Amsale’s accomplishments have been widely recognized by the media.  She has been recently profiled inTime Magazine, The Wall Street Journal, and Women’s Wear Daily. Amsale was also selected by AOL as an online columnist for its fashion website.  Her gowns have been featured in fashion magazines such as Town & Country Weddings, Brides, Wedding Style, Elegant Bride, Modern Bride, InStyle Weddings, The Knot, Entertainment Weekly, as well as a number of international publications. Ms. Aberra has also made recent appearances on major television shows, including The Oprah Winfrey Show, Entertainment Tonight, and Forbes 20 Most Expensive Weddings, among others.  Frequently worn by celebrities, the Company’s products are often selected for inclusion in major motion pictures and television shows.  For two consecutive years Kenneth Pool gowns were featured to great acclaim in the season finales of Grey’s Anatomy, this year as the wedding dress worn by actress Katherine Heigl, and an Amsalegown was featured in the first season finale of Grey’s Anatomy.  Gowns from all three labels are regularly featured in major studio film releases, including 27 Dresses and The Hangover.  

The Amsale Experience

Because that’s exactly what it was.

An experience.

After my last train wreck, I was wary of getting back on the horse to try on more dresses. But at my mom’s suggestion, I made an appointment at Amsale in the city to try on the dress that I had seen and loved.

When we got there, right away I could tell this appointment was going to be different.

We walked into a gleaming white salon with white lilies everywhere, beautiful dresses hung on display, and a smiling concierge, Kori, to greet us. She welcomed us into the salon, asked us if we wanted anything to drink, and went to tell my bridal consultant, Lauren, of our arrival.

A few minutes later, Lauren arrives and introduces herself.

She is from Texas- I like her already.

She says to take a few minutes and look around the store, see what I like, and pick out a few things. I tell her about the dress I had tried on before, so she goes to get it and put it in a room. My mom and I look at the racks of dresses, thumbing through the rows and rows of different silhouettes that they have to choose from. I am so glad I am actually getting to browse the dresses myself, as opposed to the last time, where the dresses were kept in a back room where commoners dare not go.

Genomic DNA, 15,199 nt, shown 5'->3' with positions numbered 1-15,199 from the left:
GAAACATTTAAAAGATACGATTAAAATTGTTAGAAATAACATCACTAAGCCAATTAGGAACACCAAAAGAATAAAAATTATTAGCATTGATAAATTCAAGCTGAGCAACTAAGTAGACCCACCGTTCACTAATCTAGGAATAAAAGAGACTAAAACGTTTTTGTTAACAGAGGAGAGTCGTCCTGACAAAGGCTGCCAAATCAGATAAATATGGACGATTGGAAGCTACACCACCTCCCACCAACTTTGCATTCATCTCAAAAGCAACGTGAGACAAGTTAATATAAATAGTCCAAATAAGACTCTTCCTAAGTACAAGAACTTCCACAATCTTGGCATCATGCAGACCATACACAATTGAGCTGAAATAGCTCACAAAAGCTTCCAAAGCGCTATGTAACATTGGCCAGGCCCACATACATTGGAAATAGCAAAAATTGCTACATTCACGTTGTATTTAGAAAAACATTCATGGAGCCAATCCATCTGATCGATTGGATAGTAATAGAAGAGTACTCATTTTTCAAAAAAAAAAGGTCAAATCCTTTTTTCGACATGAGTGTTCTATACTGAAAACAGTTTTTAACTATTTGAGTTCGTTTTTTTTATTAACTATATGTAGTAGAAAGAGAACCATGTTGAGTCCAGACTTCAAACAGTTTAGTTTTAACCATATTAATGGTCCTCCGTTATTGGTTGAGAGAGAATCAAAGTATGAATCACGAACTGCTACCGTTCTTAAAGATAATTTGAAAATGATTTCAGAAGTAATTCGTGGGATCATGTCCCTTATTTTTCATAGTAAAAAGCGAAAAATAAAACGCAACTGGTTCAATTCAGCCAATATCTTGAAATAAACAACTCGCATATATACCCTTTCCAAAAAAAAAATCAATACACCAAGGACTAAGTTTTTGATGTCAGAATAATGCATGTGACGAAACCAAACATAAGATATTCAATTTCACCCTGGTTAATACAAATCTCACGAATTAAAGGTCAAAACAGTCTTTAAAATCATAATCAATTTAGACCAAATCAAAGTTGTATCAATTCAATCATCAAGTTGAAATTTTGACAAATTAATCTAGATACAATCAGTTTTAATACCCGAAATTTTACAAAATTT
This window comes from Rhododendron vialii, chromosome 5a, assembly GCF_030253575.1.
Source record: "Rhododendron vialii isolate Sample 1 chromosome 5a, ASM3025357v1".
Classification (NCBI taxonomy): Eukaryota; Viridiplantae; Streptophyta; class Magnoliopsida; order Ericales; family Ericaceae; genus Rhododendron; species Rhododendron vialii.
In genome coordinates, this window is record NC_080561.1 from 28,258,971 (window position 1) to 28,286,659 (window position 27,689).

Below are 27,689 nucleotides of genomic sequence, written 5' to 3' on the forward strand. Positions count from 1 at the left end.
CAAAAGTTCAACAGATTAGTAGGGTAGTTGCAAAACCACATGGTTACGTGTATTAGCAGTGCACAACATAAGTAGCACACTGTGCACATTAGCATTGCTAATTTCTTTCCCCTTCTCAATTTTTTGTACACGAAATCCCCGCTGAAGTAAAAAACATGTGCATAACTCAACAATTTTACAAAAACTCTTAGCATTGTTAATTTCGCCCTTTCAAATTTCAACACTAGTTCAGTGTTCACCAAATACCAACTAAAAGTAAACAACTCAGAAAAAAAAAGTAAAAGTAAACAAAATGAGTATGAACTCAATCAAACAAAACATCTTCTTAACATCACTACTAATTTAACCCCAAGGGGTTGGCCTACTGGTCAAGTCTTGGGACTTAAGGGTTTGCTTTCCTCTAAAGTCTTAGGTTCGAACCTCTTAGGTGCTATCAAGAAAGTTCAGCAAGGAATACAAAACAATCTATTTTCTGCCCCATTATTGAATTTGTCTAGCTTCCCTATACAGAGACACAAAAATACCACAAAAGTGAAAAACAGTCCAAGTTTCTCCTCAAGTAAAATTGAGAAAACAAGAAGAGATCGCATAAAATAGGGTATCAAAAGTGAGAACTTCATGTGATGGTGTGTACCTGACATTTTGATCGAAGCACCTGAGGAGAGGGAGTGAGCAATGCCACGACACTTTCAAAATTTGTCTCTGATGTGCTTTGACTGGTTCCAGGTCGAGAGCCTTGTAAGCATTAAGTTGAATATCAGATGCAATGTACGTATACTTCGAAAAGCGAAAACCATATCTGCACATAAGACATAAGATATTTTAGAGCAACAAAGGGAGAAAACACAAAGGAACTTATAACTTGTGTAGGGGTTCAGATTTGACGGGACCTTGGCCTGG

Lauren pulls all the dresses I requested and I begin to try them on.

Dress after dress, puffy and A-line, trumpet and mermaid, so many different ones to choose from! Appliqué, lace, silk, chiffon, satin… the list goes on. I go back out to try and see if there are a few more dresses to try before I try on the one I had originally came for.

 I see a dress at the end of the line, standing out to me. Its unlike anything I would have thought I wanted, but for some reason, I need to try in on.

“ It’s not the dress I came for, this is not what I had originally thought I wanted.” I thought to myself. I think I was afraid to trust my instinct and step outside of my comfort zone.

I won’t go into detail about the differences between the two dresses, but needless to say, Lauren put me in this new dress, and I knew. This was it.

She put the veil on and my eyes welled.

Christ, now I’m crying. This must be it.

The next few minutes were a blur- champagne, signed contracts, clapping (?!.. don’t remember who actually was clapping, I know the salon manager came over at one point but honestly I think I blacked out…)

 My mom and I left the salon, successful and happy, and proceeded to have a boozy brunch at The Carlyle.

I had the bisque.

All in all, a great day.